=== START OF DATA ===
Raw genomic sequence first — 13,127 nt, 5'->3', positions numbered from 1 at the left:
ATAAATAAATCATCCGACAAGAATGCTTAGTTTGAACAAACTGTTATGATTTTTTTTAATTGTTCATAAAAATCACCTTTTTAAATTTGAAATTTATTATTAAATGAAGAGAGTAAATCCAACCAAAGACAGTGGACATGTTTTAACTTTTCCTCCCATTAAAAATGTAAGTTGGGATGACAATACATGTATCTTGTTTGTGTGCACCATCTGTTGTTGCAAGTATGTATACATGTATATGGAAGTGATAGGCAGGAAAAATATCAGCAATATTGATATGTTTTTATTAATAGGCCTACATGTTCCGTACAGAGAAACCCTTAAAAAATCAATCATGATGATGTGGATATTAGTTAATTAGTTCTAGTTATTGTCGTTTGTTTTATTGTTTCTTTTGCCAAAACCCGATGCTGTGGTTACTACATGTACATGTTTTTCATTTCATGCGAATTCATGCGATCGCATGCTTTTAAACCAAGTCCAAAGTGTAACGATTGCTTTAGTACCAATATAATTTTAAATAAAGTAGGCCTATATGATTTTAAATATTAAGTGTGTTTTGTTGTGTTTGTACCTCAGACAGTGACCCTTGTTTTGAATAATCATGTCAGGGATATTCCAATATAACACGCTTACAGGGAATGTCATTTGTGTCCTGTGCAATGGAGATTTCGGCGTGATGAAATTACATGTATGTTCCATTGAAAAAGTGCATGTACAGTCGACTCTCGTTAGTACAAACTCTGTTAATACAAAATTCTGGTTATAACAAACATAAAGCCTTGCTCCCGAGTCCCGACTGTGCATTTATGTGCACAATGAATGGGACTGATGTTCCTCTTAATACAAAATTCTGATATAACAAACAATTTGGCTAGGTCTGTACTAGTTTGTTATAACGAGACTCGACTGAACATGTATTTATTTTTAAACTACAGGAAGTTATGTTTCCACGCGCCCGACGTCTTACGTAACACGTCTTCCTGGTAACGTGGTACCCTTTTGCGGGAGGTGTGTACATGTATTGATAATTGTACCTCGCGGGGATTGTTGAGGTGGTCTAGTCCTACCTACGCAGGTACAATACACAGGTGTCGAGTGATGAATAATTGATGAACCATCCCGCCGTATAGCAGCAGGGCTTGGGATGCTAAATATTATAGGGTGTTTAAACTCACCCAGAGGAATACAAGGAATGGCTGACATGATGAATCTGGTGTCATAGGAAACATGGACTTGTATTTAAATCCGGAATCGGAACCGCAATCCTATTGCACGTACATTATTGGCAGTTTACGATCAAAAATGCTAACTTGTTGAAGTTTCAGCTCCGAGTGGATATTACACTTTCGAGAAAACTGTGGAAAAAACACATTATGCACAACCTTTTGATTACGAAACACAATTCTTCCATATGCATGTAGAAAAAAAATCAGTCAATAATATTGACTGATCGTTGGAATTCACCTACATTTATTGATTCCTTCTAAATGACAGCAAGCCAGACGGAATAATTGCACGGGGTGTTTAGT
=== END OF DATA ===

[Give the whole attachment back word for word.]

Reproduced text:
Raw genomic sequence first — 13,127 nt, 5'->3', positions numbered from 1 at the left:
ATAAATAAATCATCCGACAAGAATGCTTAGTTTGAACAAACTGTTATGATTTTTTTTAATTGTTCATAAAAATCACCTTTTTAAATTTGAAATTTATTATTAAATGAAGAGAGTAAATCCAACCAAAGACAGTGGACATGTTTTAACTTTTCCTCCCATTAAAAATGTAAGTTGGGATGACAATACATGTATCTTGTTTGTGTGCACCATCTGTTGTTGCAAGTATGTATACATGTATATGGAAGTGATAGGCAGGAAAAATATCAGCAATATTGATATGTTTTTATTAATAGGCCTACATGTTCCGTACAGAGAAACCCTTAAAAAATCAATCATGATGATGTGGATATTAGTTAATTAGTTCTAGTTATTGTCGTTTGTTTTATTGTTTCTTTTGCCAAAACCCGATGCTGTGGTTACTACATGTACATGTTTTTCATTTCATGCGAATTCATGCGATCGCATGCTTTTAAACCAAGTCCAAAGTGTAACGATTGCTTTAGTACCAATATAATTTTAAATAAAGTAGGCCTATATGATTTTAAATATTAAGTGTGTTTTGTTGTGTTTGTACCTCAGACAGTGACCCTTGTTTTGAATAATCATGTCAGGGATATTCCAATATAACACGCTTACAGGGAATGTCATTTGTGTCCTGTGCAATGGAGATTTCGGCGTGATGAAATTACATGTATGTTCCATTGAAAAAGTGCATGTACAGTCGACTCTCGTTAGTACAAACTCTGTTAATACAAAATTCTGGTTATAACAAACATAAAGCCTTGCTCCCGAGTCCCGACTGTGCATTTATGTGCACAATGAATGGGACTGATGTTCCTCTTAATACAAAATTCTGATATAACAAACAATTTGGCTAGGTCTGTACTAGTTTGTTATAACGAGACTCGACTGAACATGTATTTATTTTTAAACTACAGGAAGTTATGTTTCCACGCGCCCGACGTCTTACGTAACACGTCTTCCTGGTAACGTGGTACCCTTTTGCGGGAGGTGTGTACATGTATTGATAATTGTACCTCGCGGGGATTGTTGAGGTGGTCTAGTCCTACCTACGCAGGTACAATACACAGGTGTCGAGTGATGAATAATTGATGAACCATCCCGCCGTATAGCAGCAGGGCTTGGGATGCTAAATATTATAGGGTGTTTAAACTCACCCAGAGGAATACAAGGAATGGCTGACATGATGAATCTGGTGTCATAGGAAACATGGACTTGTATTTAAATCCGGAATCGGAACCGCAATCCTATTGCACGTACATTATTGGCAGTTTACGATCAAAAATGCTAACTTGTTGAAGTTTCAGCTCCGAGTGGATATTACACTTTCGAGAAAACTGTGGAAAAAACACATTATGCACAACCTTTTGATTACGAAACACAATTCTTCCATATGCATGTAGAAAAAAAATCAGTCAATAATATTGACTGATCGTTGGAATTCACCTACATTTATTGATTCCTTCTAAATGACAGCAAGCCAGACGGAATAATTGCACGGGGTGTTTAGT